FANFARE: Robert Maxham


---------

For ordinary people who are not violinists—or for violinists who may be just ordinary—imagining what talent, what dedication, what effort, what sheer will it would take to learn to play just one of the Bach solo sonatas or partitas is daunting enough; but to arrive at the place, and especially at a relatively young age, at which you can perform all six of these formidably challenging works is something really special, something that few performers accomplish. Add to this setting down every one of the thousands of notes in front of a microphone in a modern digital recording studio, where every tiny detail, every nuance, every scratch of the bow, every point of intonation, from single pitches to double and triple and quadruple stops, will be captured without mercy.

Some performers and their recording teams go to great trouble to try to present perfection: a young Shlomo Mintz told me in an interview that for his 1984 DG recording, he did more than 2,000 takes. Others, that is, most everyone else, without such luxury of studio time, and with considerably more daring, just play, opting for the benefit of momentum, and for the interpretive consistency achieved with fewer interruptions. And still others, such as Isabelle Faust, choose to split the project into two parts; her first volume in this set was released in 2010, and this completion wasn’t recorded until more than a year later.

Whatever logistical approach Isabelle Faust took in recording this second and final volume of her sonata/partita traversal for Harmonia Mundi, her playing certainly doesn’t have you thinking of edits or any other studio manipulation. As in her earlier effort, she just convinces you that she owns these works—that her way is as natural, unmannered, and stylistically appropriate as that of any of the more eminent artists who’ve traversed this territory, backed up with the kind of technical polish and assurance that dispels criticism, or at least attracts our admiring attention.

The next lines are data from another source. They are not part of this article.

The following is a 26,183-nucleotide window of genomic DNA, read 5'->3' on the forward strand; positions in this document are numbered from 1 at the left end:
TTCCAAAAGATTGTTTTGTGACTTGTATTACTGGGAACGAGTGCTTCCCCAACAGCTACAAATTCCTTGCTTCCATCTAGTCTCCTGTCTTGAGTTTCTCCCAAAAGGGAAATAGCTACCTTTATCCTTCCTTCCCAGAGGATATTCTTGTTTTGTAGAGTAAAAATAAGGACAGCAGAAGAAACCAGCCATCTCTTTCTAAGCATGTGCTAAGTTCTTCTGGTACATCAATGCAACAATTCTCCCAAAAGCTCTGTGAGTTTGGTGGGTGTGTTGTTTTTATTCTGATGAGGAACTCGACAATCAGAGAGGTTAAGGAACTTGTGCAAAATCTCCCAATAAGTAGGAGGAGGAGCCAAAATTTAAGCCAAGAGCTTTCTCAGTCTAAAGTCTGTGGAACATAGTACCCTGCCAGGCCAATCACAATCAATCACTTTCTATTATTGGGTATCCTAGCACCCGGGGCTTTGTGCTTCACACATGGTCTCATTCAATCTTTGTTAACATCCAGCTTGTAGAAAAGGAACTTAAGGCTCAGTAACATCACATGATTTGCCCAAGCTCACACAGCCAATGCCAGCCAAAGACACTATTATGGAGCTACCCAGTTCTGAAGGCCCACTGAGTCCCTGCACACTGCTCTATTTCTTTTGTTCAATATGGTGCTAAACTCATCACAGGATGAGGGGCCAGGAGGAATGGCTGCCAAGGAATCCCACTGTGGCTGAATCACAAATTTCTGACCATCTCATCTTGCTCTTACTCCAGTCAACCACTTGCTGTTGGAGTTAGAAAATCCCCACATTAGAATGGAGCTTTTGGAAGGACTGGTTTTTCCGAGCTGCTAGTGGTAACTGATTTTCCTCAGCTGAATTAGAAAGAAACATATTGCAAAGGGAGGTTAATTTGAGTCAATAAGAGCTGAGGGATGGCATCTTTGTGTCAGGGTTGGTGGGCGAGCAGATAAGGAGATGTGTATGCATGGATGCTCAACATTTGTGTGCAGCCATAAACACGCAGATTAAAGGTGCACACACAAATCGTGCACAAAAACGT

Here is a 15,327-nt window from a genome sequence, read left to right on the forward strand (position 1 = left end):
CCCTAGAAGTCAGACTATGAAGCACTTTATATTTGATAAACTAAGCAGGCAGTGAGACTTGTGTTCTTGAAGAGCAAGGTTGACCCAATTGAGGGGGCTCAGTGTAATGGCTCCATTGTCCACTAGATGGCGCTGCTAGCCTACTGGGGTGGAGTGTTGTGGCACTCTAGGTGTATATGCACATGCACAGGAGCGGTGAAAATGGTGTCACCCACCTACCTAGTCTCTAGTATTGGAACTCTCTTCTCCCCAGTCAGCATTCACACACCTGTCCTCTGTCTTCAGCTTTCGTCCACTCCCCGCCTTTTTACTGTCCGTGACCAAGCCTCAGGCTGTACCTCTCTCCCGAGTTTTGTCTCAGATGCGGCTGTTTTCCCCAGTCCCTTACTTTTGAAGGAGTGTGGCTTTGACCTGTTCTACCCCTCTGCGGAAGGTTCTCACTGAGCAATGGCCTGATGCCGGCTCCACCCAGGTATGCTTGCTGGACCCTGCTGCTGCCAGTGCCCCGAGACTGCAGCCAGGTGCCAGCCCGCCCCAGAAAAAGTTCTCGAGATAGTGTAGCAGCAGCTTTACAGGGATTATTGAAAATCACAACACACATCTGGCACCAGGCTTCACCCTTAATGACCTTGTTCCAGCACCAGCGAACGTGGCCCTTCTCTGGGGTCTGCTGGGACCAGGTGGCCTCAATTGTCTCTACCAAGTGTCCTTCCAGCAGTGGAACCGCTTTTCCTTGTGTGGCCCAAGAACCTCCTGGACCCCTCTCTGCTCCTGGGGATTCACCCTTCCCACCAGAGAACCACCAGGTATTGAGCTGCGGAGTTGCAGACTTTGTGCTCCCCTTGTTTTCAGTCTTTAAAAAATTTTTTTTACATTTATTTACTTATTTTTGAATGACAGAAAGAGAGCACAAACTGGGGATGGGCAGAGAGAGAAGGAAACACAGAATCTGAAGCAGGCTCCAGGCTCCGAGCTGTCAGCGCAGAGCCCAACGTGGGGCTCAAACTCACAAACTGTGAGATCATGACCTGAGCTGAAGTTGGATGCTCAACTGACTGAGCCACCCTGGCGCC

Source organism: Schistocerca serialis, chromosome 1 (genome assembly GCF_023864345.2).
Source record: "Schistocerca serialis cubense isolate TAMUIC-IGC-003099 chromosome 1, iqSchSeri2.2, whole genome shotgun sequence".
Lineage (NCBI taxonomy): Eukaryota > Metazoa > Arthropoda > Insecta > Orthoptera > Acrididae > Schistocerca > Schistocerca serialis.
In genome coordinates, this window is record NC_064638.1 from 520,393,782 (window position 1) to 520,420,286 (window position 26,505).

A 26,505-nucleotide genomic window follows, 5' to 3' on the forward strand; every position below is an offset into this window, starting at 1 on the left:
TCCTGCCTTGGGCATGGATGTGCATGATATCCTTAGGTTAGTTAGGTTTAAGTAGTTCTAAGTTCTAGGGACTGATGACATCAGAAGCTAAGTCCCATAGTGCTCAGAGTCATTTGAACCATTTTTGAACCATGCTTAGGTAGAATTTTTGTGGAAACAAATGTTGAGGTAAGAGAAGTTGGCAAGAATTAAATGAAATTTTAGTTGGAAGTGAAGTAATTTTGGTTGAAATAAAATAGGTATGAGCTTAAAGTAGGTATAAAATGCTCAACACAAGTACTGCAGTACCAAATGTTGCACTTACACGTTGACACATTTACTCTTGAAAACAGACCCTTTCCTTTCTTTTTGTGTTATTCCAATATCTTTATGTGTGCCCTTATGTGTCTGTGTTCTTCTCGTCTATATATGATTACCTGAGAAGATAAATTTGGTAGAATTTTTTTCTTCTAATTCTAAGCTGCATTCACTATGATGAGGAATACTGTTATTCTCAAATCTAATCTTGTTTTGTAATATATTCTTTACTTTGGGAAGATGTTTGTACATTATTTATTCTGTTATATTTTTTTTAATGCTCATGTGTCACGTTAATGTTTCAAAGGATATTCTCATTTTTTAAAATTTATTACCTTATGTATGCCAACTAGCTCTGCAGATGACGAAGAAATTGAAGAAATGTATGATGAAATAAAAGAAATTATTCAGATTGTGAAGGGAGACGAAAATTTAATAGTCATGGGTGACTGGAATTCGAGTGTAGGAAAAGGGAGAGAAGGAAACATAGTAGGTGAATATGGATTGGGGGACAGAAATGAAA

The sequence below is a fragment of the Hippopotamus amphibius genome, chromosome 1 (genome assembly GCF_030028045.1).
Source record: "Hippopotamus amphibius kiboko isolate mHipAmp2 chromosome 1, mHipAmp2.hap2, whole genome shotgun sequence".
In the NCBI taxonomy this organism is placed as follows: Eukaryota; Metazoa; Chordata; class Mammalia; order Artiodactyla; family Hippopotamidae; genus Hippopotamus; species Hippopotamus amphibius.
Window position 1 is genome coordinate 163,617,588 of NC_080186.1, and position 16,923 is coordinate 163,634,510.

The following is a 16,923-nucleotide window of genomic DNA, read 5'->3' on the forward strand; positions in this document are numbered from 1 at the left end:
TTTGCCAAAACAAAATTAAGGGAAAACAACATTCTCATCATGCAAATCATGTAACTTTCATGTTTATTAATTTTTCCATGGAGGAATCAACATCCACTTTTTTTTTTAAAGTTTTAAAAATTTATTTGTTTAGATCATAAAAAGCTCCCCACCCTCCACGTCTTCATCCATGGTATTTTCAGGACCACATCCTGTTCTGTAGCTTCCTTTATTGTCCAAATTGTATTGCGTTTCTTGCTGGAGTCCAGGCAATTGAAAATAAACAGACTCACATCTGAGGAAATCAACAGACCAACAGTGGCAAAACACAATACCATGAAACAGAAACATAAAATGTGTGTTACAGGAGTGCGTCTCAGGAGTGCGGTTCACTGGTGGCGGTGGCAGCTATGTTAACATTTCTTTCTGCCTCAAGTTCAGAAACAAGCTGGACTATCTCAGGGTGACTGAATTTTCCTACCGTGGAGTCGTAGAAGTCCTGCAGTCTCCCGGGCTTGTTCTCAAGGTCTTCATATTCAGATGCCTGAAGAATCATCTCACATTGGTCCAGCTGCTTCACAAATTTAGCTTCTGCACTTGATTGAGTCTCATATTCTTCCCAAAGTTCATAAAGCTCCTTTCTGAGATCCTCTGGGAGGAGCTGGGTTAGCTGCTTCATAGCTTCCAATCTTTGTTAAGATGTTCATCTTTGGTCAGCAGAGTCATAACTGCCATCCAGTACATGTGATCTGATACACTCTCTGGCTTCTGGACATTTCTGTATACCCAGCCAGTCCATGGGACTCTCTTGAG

Faust doesn’t take her time: her slow movements in the sonatas are urgent and dramatic, while her fast movements—the Double: Presto in the Partita; the Presto in the first sonata—are as super-charged as any on disc, as nimble and quick as Milstein, who (on his classic 1950s EMI recording) takes only the first repeats. Faust’s bowing is more fluid, her articulation less deliberate, and her expressive insertions effectively more engaging than James Ehnes’ much more deliberate, carefully judged expression in his equally valid reference interpretations. And Faust truly knows how a 21st-century violinist should handle an 18th-century violin, freely exploiting the vibrant, venerable voice of her 1704 “Sleeping Beauty” Stradivarius.

You may judge some of her tempo decisions to be too fast or too slow, or her ornamentation too subtle or too generous, but overall it’s hard to conclude anything but that Faust is one of today’s premier interpreters of this cornerstone of violin repertoire. If you already own a favorite set of these works, you probably don’t need this; but if you’re looking for a solid performance and recording that will certainly stand the test of time, you won’t go wrong here. And the sound, from a Berlin studio in September, 2011, is excellent.

David Vernier, ClassicsToday.com


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专辑曲目

Sonata I BWV 1001 in G minor / sol mineur / g-Moll
01. I. Adagio 3'49
02. II. Fuga. Allegro 4'32
03. III. Siciliana 2'30
04. IV. Presto 3'11

Partita I BWV 1002 in B minor / si mineur / h-Moll
05. I. Allemanda 4'51
06. II. Double 2'19
07. III. Corrente 2'57
08. IV. Double 3'10
09. V. Sarabande 2'59
10. VI. Double 2'09
11. VII. Tempo di Borea 2'55
12. VIII. Double 3'10

Sonata II BWV 1003 in A minor / la mineur / a-Moll
13. I. Grave 4'10
14. II. Fuga 7'54
15. III. Andante 4'07
16. IV. Allegro 5'29